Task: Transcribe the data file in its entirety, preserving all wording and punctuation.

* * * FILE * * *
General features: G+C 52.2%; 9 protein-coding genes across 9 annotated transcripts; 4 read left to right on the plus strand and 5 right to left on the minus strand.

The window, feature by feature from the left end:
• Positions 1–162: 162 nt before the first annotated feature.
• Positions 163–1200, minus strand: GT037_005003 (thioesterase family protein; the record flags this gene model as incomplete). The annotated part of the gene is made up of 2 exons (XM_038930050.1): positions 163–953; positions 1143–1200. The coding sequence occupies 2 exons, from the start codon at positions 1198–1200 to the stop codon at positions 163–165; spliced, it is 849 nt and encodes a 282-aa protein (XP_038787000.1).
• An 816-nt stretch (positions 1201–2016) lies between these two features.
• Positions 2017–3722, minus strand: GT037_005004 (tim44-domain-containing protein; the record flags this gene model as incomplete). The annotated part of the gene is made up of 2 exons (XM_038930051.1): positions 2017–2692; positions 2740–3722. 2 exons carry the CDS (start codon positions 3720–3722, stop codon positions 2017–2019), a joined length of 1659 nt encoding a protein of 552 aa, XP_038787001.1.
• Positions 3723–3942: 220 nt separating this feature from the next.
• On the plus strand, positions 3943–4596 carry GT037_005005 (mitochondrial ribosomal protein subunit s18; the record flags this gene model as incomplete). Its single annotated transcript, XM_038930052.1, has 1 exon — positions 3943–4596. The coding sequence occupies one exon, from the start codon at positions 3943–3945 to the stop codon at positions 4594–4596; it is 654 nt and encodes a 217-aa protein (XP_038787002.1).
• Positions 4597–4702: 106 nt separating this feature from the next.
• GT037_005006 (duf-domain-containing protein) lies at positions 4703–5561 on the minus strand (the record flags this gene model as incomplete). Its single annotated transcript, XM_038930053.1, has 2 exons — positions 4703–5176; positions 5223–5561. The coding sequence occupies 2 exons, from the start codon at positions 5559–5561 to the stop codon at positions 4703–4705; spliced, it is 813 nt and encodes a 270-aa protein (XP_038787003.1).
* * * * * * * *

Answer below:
General features: G+C 52.2%; 9 protein-coding genes across 9 annotated transcripts; 4 read left to right on the plus strand and 5 right to left on the minus strand.

The window, feature by feature from the left end:
• Positions 1–162: 162 nt before the first annotated feature.
• Positions 163–1200, minus strand: GT037_005003 (thioesterase family protein; the record flags this gene model as incomplete). The annotated part of the gene is made up of 2 exons (XM_038930050.1): positions 163–953; positions 1143–1200. The coding sequence occupies 2 exons, from the start codon at positions 1198–1200 to the stop codon at positions 163–165; spliced, it is 849 nt and encodes a 282-aa protein (XP_038787000.1).
• An 816-nt stretch (positions 1201–2016) lies between these two features.
• Positions 2017–3722, minus strand: GT037_005004 (tim44-domain-containing protein; the record flags this gene model as incomplete). The annotated part of the gene is made up of 2 exons (XM_038930051.1): positions 2017–2692; positions 2740–3722. 2 exons carry the CDS (start codon positions 3720–3722, stop codon positions 2017–2019), a joined length of 1659 nt encoding a protein of 552 aa, XP_038787001.1.
• Positions 3723–3942: 220 nt separating this feature from the next.
• On the plus strand, positions 3943–4596 carry GT037_005005 (mitochondrial ribosomal protein subunit s18; the record flags this gene model as incomplete). Its single annotated transcript, XM_038930052.1, has 1 exon — positions 3943–4596. The coding sequence occupies one exon, from the start codon at positions 3943–3945 to the stop codon at positions 4594–4596; it is 654 nt and encodes a 217-aa protein (XP_038787002.1).
• Positions 4597–4702: 106 nt separating this feature from the next.
• GT037_005006 (duf-domain-containing protein) lies at positions 4703–5561 on the minus strand (the record flags this gene model as incomplete). Its single annotated transcript, XM_038930053.1, has 2 exons — positions 4703–5176; positions 5223–5561. The coding sequence occupies 2 exons, from the start codon at positions 5559–5561 to the stop codon at positions 4703–4705; spliced, it is 813 nt and encodes a 270-aa protein (XP_038787003.1).